Worker: “Ma’am, this is an airport. You think that you will not be caught on camera for shoplifting?”

She quickly drops the items and runs out of the section.

Worker: “Sorry you had to see that.”

Me: “It’s okay. It’s not your fault some people can be so entitled.”

She offered to give me a discount.

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Maybe It’s Mildly Spicy?

, , , | Right | November 6, 2020

I am working in the drive-thru section with my coworker. She is on the headset, taking a customer’s order.

Coworker: “Okay, I have you down for [order]. Would you like that mild or spicy?”

Customer: “Um… Is the mild spicy?”

Coworker: “Sorry?”

Customer: “Is the mild spicy?”

Coworker: “The mild is mild, and the spicy is spicy.”

Customer: “Oh… I’ll just have regular, then.”

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That’s Not At All Vague Or Creepy

, , , , , | Working | September 3, 2020

I’ve worked in this department store for several years, and I have had a number of customers approach me with “job offers” after I finish helping them. I’ve just ordered an item to be delivered to a young woman since the one in stock had a small defect.

Me: “That should arrive within two weeks, and here’s a copy of your order slip. Can I help you with anything else?”

Customer: “Just that, thank you. You do great customer service.”

Me: “Thank you!”

Cue the red flag that a lot of these people use.

Customer: “Are you satisfied with your job here?”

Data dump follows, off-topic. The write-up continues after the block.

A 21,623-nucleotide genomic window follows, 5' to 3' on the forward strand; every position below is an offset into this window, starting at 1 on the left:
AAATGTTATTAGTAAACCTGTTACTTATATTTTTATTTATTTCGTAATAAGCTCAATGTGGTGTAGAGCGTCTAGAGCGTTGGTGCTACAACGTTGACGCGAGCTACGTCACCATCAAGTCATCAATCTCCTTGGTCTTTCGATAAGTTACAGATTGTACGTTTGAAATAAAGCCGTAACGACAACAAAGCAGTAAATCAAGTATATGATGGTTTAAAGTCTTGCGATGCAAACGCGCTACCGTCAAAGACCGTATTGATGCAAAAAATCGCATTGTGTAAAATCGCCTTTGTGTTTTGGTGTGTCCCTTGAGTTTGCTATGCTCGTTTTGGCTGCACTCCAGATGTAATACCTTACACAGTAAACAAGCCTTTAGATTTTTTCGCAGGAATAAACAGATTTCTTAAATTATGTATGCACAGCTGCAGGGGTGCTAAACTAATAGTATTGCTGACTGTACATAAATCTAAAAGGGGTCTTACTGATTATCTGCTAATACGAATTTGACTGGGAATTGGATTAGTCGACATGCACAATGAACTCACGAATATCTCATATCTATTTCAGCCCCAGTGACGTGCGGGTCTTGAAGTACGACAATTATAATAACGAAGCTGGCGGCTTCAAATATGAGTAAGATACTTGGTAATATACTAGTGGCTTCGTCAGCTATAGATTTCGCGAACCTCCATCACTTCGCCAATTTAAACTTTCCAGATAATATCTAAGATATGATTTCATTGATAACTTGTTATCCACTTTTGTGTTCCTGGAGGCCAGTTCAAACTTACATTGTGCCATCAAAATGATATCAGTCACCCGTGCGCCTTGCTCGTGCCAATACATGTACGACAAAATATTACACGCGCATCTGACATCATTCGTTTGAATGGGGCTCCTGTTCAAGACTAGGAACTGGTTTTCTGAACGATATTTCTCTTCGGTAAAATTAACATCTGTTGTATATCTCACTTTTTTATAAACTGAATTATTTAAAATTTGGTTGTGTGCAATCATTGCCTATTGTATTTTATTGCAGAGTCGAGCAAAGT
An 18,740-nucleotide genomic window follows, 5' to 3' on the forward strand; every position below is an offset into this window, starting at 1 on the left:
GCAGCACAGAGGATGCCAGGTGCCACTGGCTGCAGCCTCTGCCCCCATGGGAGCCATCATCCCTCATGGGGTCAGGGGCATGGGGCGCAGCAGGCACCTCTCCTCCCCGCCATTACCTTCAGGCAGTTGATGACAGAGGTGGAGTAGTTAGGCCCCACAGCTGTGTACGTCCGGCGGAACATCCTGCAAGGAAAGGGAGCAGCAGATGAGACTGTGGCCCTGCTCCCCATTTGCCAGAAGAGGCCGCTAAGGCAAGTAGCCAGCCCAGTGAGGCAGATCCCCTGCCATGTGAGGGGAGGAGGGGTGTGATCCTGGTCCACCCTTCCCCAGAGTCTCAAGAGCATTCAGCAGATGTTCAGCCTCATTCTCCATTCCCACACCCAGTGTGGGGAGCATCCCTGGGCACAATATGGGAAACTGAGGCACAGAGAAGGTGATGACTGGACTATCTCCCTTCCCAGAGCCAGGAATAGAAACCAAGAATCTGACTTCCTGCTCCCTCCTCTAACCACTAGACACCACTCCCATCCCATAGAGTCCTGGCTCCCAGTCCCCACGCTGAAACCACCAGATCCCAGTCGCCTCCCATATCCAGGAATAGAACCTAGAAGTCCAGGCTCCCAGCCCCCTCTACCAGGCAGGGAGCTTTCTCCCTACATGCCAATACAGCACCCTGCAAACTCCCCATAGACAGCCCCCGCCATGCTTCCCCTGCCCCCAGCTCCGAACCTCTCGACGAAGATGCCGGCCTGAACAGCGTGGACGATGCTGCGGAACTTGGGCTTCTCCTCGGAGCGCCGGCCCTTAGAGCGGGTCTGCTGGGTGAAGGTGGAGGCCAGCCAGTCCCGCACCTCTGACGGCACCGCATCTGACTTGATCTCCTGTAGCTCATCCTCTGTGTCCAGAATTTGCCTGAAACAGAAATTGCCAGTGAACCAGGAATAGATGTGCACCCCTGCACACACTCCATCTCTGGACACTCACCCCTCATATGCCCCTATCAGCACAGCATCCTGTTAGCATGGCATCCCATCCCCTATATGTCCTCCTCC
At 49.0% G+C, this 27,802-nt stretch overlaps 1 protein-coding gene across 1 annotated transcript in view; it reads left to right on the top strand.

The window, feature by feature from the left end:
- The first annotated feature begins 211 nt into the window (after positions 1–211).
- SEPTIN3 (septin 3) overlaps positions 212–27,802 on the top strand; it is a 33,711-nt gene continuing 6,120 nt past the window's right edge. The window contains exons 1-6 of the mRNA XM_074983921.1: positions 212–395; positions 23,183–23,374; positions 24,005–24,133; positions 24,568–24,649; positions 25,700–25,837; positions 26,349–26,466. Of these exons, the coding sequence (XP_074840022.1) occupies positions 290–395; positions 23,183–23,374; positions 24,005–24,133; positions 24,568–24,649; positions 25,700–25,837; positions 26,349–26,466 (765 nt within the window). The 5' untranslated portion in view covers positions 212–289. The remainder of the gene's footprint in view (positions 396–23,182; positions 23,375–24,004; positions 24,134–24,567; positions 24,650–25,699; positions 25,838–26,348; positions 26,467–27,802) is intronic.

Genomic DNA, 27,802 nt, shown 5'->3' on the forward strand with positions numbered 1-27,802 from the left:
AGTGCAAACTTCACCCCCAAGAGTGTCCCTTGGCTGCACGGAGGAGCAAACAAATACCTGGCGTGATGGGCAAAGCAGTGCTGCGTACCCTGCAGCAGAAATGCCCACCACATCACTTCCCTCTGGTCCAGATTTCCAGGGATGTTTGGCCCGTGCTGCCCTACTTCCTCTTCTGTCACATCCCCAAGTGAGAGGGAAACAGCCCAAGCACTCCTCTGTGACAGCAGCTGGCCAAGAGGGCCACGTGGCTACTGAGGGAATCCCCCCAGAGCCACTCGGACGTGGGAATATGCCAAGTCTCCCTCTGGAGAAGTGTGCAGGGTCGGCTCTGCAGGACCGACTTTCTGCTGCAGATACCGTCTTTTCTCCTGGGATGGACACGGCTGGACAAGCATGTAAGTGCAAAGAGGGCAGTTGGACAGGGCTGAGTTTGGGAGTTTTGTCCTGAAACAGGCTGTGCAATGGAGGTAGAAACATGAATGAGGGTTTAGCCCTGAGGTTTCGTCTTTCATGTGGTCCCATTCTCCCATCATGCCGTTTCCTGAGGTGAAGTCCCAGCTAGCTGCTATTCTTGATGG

Me: “I enjoy it, yes. My hours are pretty flexible, so I can change them when my college schedule changes.”

Customer: “Oh, okay. Well, I was really impressed by your customer service, so if you wanted to earn more money, I’d love to give your number to my bosses. They’re not really hiring right now, but if I tell them about you I’m sure they’d consider it.”

Me: “For what kind of job?”

Customer: “Selling.”

Me: “Selling what?”

Customer: “Assets.”

Me: “What does the company do?”

Customer: “It sells assets to people.”

Me: “What kind of assets?”

Customer: “Assets.”

Me: “…”

As “tempting” as that was, I stuck it out with the store and got a new job by finishing my degree.

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Please Sub This Employee For Someone Competent

, , , , , | Working | June 29, 2020

I am third in line at a popular US sandwich shop. A man, [Customer #1], and a lady, [Customer #2], are in front of me. This particular place — not the chain, just this location — isn’t known for its speediness so I am very glad there isn’t a long line.

[Customer #1] orders a BMT. A new girl, [Employee #1], has to ask her manager what meats those are, but she eventually gets it.

Another employee, [Employee #2], a male in his twenties, skips [Customer #2] and asks what I want. I point to [Customer #2] and tell him to help her first. She orders two sandwiches; he gets the meat wrong on one of them and fixes it, all the time trying to get my attention and ask where I work, etc. He puts one of her sandwiches in the toaster and he starts working on mine.

[Customer #1] needs another sandwich, just a simple meatball and cheese, so the girl starts working on that. Finally, after it gets toasted, it gets moved up to in front of the veggies, but for some reason it’s not packed up and the customer just stands there waiting to pay.